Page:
The Shadow President
The Vice President appears to be at odds with the Commander In Chief. The burgeoning dynamic inside the Trump White House is unorthodox, when juxtaposed to previous administrations of both parties. Vice President Mike Pence appears to be taking on the more traditional rhetorical responsibilities expected of the President of the United States. Typically, the Vice President is a conduit for the President’s message. Taking it to places and people the president is unable to reach in that moment as he grapples with the abstruse responsibility of running the federal government. In this new administration, the Vice President and President have taken positions antithetical to the other’s statements, as several public outings over the last weeks have shown.
The president has been objectively consistent in his opinion our allies should be required to pay their fair share to engender our military protection. Throughout the campaign, he described NATO as obsolete and suggested the United States was being taken advantage of. During a speech in April of last year, from Racine Wisconsin, Mr. Trump stated, “They’re ripping off the United States”. He also went on to say, “Either they pay up, including for past deficiencies, or they have to get out. And if it breaks up NATO, it breaks up NATO.” Accepting the totality of Mr. Trump’s comments directly concerning NATO, it could be surmised our commitment to the treaty organization (which is the world’s most successful check on Russian aggression) is by no means unwavering. Our support for our allies can no longer be viewed as inherent when analyzing the new president’s statements on the matter, however; Vice President Pence’s comments differ from the President’s on this issue.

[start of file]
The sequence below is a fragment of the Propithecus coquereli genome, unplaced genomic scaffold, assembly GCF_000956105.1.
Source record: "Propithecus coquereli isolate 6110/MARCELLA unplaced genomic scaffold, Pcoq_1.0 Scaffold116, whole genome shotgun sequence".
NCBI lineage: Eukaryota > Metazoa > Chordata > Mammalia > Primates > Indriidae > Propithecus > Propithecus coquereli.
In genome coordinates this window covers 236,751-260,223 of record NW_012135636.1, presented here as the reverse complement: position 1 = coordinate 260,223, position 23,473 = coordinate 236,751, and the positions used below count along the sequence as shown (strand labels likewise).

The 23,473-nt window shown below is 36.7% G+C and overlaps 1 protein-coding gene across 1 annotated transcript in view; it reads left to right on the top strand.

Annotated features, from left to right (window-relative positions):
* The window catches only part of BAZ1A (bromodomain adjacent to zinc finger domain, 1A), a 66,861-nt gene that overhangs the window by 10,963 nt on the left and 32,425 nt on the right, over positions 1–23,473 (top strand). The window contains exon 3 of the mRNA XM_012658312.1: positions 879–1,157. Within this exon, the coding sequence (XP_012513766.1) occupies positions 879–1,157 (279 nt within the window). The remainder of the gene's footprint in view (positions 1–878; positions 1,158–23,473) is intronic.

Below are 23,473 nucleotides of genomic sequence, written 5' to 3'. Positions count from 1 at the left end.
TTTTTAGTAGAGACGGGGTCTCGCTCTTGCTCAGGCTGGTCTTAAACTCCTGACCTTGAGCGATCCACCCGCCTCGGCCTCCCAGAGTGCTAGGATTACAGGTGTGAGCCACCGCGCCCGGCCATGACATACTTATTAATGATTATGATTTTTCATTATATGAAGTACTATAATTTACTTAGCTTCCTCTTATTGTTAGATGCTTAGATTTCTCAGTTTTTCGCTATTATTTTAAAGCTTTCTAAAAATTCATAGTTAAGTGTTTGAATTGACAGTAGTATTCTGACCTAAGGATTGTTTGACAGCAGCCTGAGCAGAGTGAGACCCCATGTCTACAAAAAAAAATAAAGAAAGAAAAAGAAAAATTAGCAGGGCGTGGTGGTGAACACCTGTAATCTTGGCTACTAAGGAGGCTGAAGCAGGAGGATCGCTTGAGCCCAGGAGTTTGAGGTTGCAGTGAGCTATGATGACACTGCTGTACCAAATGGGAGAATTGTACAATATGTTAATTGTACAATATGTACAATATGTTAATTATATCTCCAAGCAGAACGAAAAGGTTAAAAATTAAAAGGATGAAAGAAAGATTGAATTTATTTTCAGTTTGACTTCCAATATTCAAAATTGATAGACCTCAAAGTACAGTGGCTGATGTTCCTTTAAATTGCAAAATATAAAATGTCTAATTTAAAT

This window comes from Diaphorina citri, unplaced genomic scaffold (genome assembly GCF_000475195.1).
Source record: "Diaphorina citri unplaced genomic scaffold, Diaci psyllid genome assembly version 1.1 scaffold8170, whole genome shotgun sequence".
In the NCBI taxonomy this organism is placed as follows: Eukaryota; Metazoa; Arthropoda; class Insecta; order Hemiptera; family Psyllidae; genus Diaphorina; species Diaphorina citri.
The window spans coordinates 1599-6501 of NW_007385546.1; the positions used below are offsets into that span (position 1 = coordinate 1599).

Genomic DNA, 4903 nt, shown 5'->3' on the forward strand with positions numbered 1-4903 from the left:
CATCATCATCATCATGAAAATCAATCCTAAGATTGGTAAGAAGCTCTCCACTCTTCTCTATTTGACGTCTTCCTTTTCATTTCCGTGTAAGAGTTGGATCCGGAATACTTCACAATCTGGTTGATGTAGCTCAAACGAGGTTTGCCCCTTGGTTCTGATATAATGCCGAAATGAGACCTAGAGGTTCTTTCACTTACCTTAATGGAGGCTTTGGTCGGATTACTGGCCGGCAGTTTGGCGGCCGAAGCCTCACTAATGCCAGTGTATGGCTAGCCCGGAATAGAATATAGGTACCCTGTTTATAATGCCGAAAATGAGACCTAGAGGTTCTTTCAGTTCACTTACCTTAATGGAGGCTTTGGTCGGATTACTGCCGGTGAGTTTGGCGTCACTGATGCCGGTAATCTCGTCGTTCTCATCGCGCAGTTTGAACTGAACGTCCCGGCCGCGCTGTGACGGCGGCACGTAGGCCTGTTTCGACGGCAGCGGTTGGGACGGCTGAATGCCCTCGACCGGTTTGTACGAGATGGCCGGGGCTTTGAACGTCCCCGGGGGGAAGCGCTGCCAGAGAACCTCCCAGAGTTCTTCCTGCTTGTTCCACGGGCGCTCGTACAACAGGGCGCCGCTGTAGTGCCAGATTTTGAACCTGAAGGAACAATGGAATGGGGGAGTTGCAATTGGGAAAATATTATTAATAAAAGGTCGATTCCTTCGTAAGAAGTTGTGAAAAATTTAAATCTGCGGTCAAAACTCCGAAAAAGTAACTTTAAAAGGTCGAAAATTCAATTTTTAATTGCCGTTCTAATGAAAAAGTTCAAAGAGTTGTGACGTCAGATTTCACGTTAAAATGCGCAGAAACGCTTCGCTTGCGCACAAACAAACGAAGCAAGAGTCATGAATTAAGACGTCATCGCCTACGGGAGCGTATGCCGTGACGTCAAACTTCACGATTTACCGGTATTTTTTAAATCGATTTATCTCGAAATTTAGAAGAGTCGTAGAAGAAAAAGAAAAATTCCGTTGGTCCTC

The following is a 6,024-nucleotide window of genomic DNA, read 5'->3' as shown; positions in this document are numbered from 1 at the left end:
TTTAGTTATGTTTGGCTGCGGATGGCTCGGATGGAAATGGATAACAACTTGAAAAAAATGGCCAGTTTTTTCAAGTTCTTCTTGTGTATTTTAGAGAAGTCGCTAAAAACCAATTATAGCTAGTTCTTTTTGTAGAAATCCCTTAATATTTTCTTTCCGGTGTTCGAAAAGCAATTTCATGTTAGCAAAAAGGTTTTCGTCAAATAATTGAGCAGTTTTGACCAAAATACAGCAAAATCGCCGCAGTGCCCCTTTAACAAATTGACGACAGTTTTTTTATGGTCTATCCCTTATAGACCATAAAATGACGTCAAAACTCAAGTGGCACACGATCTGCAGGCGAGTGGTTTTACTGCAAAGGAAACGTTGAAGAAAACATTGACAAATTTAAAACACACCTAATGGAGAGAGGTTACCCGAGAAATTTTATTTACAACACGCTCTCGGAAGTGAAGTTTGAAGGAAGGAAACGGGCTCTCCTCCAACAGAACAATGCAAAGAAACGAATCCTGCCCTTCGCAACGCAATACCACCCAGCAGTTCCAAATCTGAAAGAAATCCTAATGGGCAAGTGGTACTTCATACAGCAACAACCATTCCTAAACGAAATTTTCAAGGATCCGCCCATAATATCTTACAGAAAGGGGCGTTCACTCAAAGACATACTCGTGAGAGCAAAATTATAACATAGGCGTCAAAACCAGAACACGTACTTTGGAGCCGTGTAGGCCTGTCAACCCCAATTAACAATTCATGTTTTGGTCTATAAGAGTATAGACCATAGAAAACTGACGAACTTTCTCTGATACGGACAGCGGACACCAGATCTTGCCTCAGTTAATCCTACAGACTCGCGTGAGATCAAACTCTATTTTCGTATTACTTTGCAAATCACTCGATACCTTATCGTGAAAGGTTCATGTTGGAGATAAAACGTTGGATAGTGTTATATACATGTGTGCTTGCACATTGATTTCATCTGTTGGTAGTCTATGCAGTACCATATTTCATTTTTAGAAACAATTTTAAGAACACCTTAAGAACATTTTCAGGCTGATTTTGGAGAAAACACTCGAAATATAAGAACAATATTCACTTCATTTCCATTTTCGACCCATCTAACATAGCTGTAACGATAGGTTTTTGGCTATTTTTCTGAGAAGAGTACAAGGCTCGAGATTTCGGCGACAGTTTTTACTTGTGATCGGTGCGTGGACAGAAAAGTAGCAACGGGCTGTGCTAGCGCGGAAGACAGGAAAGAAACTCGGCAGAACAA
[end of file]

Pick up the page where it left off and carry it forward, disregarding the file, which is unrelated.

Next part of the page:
On February 18th, Vice President Pence spoke to the Munich Security Conference where it was clear his interpretation of the administration’s foreign policy was in stark contrast to the President’s vision. Mr. Pence stated the United States supports NATO and the United States would have “unwavering” support for the organization. Donald Trump’s support for NATO has consistently waivered since the 2016 Republican primary.
Mr. Pence and Mr. Trump differ on substance as well as tone. During a press conference on February 16th, Mr. Trump was asked by Jewish reporter Jake Turx about, “The uptick in anti-Semitism and how the government is planning to take care of it.” Mr. Turx was told to sit down by the President and admonished for not asking a “simple, easy” question. The response was not the typical conciliatory message from a sitting president when faced with questions of discrimination and persecution of a minority group.
On Wednesday, February 22nd, Vice President Mike Pence visited a Jewish Cemetery in Missouri which was recently vandalized. He stated, “There is no place in America for hatred or acts of prejudice or violence or anti-Semitism.” Mr. Pence went on to assist with cleaning up the grounds. This emerging shadow presidency may have been foreshadowed long before Mr. Trump was inaugurated.
As reported in the New York Times, in July of last year, prior to Pence being offered the job of Vice President, Donald Trump Jr. contacted an aide to Ohio governor John Kasich and offered the governor the position. Don Jr. reportedly advised the aide Mr. Kasich could run all domestic and foreign policy, while the president made America great again. The offer was declined. The story was later refuted by the Trump campaign. It is too early to ascertain which vision or policy will drive this new White House. Will it be the president’s rhetoric or the stayed governance of a shadow president Pence?